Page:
The growing importance of sustainability perceived by governments and the public puts pressure on organizations to adapt their value-creating processes. I study how organizations, using emerging technologies and new business models, can optimally redesign their operations to align efficiency and profitability objectives with social and environmental sustainability requirements. Guided by data and insights from practice, I examine organizations within their broader supply chain context, which moderates the potential of new technologies and business models.

Papers

Here you can find abstracts of my papers.

Modern traceability technologies promise to improve supply chain management by simplifying recall procedures, increasing demand visibility, or ascertaining sustainable supplier practices. Managers in the dozens of traceability initiatives developing such technologies face a difficult question: which companies should they target as early adopters to ensure that their technology is broadly employed? To answer this question, managers must consider that supply chains are interlinked in complex networks and that a supply chain effect is inherent to traceability technologies. More specifically, the benefits obtained from traceability are conditional on technology adoption throughout a product's supply chain. As a result, it is difficult to identify the smallest set of early adopters guaranteeing broad dissemination of the technology.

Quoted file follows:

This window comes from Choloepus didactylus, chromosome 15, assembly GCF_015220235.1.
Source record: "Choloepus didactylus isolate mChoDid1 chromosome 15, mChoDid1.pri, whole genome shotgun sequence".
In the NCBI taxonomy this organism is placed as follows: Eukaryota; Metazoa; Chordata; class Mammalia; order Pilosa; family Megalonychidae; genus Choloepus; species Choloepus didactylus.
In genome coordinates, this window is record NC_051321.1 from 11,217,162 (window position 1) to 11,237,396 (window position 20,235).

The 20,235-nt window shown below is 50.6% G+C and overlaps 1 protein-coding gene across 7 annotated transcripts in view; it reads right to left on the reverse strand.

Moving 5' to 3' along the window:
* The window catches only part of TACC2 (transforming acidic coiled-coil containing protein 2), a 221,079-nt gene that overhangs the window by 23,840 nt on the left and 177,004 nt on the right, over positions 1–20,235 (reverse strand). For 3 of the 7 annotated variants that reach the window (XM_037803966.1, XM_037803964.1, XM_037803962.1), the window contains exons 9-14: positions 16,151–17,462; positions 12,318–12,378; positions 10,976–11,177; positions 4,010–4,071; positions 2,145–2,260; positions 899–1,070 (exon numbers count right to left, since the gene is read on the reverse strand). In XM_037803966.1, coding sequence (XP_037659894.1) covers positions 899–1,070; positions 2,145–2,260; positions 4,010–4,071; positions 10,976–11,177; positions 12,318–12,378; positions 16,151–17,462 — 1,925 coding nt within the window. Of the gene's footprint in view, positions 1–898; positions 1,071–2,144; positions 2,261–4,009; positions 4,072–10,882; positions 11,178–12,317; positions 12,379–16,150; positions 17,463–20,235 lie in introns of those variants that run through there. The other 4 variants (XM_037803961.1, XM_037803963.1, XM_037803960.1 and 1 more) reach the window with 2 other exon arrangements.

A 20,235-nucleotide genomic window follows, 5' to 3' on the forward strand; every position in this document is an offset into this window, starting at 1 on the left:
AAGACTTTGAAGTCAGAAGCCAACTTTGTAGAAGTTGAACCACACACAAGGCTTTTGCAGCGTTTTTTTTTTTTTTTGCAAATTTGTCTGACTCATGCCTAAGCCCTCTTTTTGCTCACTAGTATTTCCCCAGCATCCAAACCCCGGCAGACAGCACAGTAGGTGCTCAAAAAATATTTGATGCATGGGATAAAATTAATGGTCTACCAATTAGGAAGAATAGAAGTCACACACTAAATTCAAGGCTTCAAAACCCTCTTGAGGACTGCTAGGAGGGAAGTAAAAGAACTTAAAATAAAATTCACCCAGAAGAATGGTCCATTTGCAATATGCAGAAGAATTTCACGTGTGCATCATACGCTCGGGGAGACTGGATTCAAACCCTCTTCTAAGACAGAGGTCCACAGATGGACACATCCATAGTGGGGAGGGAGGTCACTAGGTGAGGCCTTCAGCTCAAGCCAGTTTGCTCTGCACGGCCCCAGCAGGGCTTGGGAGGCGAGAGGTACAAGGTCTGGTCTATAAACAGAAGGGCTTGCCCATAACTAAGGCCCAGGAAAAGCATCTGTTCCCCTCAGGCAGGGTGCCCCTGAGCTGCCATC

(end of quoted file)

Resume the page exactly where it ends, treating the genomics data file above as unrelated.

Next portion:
We introduce a model of the dynamics of traceability technology adoption in supply chain networks to tackle this problem. Our model builds on extant diffusion models while incorporating the fact that a firm's adoption decisions depend on previous adoption decisions throughout its supply chains. We show that the problem of selecting the smallest set of early adopters is NP-hard and that no approximation within a polylogarithmic factor can be guaranteed for any polynomial-time algorithm. Nevertheless, we introduce an algorithm that identifies an exact solution in polynomial time under certain assumptions on the network structure. We provide evidence that our algorithm is tractable for real-world supply chain networks. We then propose a random generative model that outputs networks consistent with real-world supply chain networks. We show that the networks obtained display, with high probability, structures that allow finding the optimal seed set in subexponential time using our algorithm.